Rogers may be gone, but his legacy lives on with Wilson, who continues to wear No. 8 as a Commodore.

"I decided instead of changing my number in college, I was going to stay committed to it and try to carry on his legacy, so every time I make a play I say a little prayer to Alan," Wilson said. "I'm glad I can still represent for him and his family."

At just 21 years old Wilson has already dealt with more tragic losses to those close to him than most do in a lifetime. Through it all, it has only made him stronger.

"Just all those things that would break some people kept me focused and kept me motivated and knowing where I came from," reflected Wilson. "It makes me appreciate where I am in my life."

The hard work and motivation paid off in a large way last season as he burst onto the scene as Vanderbilt's full-time starter at cornerback, opposite of Casey Hayward. He picked off three passes, returning two of them for touchdowns and also broke up 11 passes.

Now, as he enters his senior season, he is looking to take over what has become a very prominent role as Vanderbilt's top cornerback. Since D.J. Moore's explosive sophomore season in 2007, Vanderbilt's top cornerback from each season has eventually gone on to an NFL career. Following Moore was Myron Lewis, who was followed by Hayward.

With Hayward graduating last year, all eyes are on Wilson to slide into the role as Vanderbilt's shutdown corner.

For Wilson, it is a role he has craved since he arrived on campus.

"Everybody wants to be that next shutdown corner," Wilson said. "Everybody wants that role. It is definitely motivating to keep that tradition going, knowing that we have had guys coming in and being successful and playing at the next level. That is my goal and my dream."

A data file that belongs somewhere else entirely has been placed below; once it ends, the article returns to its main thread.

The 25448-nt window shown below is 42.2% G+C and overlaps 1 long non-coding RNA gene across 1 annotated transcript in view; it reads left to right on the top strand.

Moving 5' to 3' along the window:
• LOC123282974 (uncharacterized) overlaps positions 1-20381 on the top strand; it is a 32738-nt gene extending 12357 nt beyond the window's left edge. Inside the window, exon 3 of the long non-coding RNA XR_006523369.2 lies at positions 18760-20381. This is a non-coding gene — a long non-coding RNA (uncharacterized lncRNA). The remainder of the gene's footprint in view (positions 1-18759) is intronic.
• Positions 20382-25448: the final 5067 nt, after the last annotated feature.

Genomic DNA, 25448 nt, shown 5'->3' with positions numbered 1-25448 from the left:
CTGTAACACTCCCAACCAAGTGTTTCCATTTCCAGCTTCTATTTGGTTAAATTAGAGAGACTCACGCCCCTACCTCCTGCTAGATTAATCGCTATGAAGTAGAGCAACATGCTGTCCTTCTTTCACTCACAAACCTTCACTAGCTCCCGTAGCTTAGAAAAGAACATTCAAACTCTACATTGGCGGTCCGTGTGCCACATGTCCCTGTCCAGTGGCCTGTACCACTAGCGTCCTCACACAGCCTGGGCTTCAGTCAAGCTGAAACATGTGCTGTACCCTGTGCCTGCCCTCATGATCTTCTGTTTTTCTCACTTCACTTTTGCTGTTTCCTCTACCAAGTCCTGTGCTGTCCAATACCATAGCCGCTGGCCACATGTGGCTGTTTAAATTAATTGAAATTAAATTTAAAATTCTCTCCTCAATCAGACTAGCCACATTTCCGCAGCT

As Wilson stood on the second floor of The Wynfrey Hotel after he completed his last interview at SEC Media Day, his mind drifted back as he reflected on how far he has come. "I never thought I would be here today," Wilson said to himself, still trying to put the day in perspective.

And no one could blame him for any doubts he had. From his humble beginnings growing up in Shreveport to the devastating losses of those close to him and the slow start to his Vanderbilt career, Wilson's rise to where he is today has not been easy.

"I've come such a long way. I've had my trials and tribulations but I've stayed focused and prayed about it," Wilson said. "My family has constantly supported me. I'm just blessed to be here."

Had it not been for the values instilled in him by his mother, he knows he very well may not be where he is now.

"I don't know if I was in her shoes if I could have done as good of a job as she did," Wilson said. "She took a little boy and raised me into the man that I am now.

"If I'm blessed to play at the next level, I am going to do everything I can to give it back to her. There is no way I will be able to pay her back for what she has done for me in my life, but I am going to do everything I can to show her how much she means."